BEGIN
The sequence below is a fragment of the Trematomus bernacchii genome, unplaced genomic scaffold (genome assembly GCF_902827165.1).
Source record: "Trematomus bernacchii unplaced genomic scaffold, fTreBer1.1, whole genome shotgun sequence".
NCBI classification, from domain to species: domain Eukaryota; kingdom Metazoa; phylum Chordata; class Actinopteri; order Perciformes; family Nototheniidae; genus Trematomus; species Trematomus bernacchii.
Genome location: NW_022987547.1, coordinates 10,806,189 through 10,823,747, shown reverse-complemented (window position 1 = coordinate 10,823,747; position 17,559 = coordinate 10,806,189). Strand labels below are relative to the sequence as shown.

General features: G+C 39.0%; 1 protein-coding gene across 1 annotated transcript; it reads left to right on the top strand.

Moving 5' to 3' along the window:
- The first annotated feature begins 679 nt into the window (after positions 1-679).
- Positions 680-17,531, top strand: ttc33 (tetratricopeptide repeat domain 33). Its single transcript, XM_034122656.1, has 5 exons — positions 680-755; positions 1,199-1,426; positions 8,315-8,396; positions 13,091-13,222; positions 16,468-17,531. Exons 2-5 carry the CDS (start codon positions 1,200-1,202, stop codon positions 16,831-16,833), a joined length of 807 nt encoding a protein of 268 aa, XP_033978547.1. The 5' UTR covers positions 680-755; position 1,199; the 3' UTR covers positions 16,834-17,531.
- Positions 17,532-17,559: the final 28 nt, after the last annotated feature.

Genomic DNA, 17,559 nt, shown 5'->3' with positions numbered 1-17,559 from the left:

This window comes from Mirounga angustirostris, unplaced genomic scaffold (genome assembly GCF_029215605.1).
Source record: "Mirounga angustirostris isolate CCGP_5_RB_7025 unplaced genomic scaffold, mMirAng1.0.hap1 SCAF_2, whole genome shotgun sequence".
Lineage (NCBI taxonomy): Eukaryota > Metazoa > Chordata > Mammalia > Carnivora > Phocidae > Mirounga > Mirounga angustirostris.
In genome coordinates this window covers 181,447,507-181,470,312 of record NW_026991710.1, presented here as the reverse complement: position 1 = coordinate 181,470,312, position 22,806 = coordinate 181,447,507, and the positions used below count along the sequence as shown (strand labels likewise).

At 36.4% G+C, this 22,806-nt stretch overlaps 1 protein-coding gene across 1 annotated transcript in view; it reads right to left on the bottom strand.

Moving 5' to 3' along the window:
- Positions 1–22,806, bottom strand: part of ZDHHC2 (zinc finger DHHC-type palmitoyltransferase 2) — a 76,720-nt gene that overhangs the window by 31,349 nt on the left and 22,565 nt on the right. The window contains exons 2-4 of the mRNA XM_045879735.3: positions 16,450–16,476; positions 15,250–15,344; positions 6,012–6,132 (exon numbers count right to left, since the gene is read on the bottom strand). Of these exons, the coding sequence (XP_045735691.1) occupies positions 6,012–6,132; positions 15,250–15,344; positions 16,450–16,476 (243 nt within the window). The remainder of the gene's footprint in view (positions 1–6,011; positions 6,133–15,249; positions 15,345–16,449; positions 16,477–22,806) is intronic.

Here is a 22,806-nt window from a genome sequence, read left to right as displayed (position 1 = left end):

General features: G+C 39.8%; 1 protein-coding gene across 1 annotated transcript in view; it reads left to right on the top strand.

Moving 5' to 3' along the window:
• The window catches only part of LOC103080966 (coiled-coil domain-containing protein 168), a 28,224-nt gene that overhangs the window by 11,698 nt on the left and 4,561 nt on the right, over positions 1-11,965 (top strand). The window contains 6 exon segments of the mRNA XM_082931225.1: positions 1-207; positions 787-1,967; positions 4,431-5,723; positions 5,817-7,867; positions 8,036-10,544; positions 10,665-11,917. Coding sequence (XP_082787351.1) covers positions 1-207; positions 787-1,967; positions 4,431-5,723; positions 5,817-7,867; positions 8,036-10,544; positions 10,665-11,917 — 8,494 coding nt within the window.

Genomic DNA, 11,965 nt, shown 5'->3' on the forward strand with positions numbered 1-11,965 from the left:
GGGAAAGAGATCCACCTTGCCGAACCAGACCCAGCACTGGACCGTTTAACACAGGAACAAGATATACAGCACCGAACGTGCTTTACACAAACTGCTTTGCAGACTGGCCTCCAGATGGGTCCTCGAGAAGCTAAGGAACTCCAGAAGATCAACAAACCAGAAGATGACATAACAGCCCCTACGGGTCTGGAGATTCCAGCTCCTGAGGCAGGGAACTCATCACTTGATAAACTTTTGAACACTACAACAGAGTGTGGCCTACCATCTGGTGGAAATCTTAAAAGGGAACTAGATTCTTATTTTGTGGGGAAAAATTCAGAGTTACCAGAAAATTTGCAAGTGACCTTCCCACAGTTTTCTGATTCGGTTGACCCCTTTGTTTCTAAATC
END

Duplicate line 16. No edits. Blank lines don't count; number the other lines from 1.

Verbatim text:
Moving 5' to 3' along the window: